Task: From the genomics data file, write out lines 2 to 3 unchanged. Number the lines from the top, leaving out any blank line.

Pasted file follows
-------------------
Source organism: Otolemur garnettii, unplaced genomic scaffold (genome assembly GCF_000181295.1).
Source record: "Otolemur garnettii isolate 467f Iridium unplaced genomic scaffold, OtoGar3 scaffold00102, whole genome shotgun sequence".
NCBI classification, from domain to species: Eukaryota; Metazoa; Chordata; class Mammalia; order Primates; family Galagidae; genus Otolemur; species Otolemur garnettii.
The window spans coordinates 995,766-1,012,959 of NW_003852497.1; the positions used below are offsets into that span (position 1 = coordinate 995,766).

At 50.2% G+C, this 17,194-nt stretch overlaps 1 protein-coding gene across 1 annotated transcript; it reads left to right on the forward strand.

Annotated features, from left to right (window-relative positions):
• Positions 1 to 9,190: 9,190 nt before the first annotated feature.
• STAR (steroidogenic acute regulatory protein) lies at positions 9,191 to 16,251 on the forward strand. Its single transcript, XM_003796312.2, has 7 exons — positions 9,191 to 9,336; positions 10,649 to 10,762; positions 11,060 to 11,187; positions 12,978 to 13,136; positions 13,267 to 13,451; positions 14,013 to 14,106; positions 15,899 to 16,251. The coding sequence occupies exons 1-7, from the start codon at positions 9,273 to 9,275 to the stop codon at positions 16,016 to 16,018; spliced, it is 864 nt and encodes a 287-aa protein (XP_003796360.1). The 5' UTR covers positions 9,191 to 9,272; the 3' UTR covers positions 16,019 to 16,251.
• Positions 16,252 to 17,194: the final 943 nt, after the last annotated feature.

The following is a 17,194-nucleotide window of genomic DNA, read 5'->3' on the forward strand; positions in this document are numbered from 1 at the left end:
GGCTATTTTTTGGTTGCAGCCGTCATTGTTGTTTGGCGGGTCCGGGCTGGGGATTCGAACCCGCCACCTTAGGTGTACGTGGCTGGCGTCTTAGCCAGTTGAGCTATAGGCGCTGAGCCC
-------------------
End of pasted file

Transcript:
Source record: "Otolemur garnettii isolate 467f Iridium unplaced genomic scaffold, OtoGar3 scaffold00102, whole genome shotgun sequence".
NCBI classification, from domain to species: Eukaryota; Metazoa; Chordata; class Mammalia; order Primates; family Galagidae; genus Otolemur; species Otolemur garnettii.